Michael Joo presents new work at the 4th Art Sonje Project in Seoul, South Korea, open now until 14 October.

The title of the exhibition is Verfremdungseffekt (distancing effect), which is a Brechtian term that refers to the idea of preventing the viewer from losing oneself completely in the narrative and instead allowing them to become a 'conscious, critical observer'.

Michael’s Verfremdungseffekt is a multi-part installation linked to a new public sculpture installed in the Peace and Culture Plaza in Cheorwon. Placed in the Civilian Control Zone, a patrolled area that directly borders the demilitarised zone, Joo’s site-driven project there revolves around the collection and displacement of seven natural volcanic boulders surrounding a monumental cast cement sculpture that is itself made up of digitally scanned and enlarged fragments from small samples of volcanic rock collected along the Hantan River. This major artwork was commissioned by the Real DMZ Project, and produced through extensive collaboration with TechCapsule, a robotic craft workshop and lab that experiments with various technologies, and University of Seoul Sewoon Campus.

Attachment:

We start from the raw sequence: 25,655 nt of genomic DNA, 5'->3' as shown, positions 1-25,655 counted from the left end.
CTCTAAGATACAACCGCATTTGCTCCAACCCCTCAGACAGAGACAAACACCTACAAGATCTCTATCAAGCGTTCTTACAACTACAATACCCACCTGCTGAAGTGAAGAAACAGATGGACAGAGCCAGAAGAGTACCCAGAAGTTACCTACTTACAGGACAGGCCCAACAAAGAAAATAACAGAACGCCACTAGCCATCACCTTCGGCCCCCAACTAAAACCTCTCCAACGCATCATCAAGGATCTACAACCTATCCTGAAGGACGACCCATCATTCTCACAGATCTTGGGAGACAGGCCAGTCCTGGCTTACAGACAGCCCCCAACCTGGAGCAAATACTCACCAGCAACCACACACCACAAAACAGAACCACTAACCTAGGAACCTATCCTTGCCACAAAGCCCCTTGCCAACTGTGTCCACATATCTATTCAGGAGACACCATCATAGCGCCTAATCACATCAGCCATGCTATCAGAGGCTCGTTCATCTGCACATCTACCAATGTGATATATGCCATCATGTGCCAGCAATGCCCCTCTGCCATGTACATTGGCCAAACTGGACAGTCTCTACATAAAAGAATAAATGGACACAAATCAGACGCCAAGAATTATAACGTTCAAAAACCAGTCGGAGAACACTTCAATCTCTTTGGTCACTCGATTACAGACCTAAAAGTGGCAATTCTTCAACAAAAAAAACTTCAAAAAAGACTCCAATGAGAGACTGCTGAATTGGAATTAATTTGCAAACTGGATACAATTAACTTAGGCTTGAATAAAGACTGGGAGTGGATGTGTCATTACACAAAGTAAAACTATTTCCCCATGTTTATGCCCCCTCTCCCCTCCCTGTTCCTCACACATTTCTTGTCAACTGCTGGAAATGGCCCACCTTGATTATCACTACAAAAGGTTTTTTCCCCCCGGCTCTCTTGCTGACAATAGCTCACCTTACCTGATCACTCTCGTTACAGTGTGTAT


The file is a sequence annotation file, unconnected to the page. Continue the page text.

Pictured: Installation view of 2018 Art Sonje Project #4: Michael Joo – Verfremdungseffekt

Art Sonje Center, 2018

Photo: Taxu Lee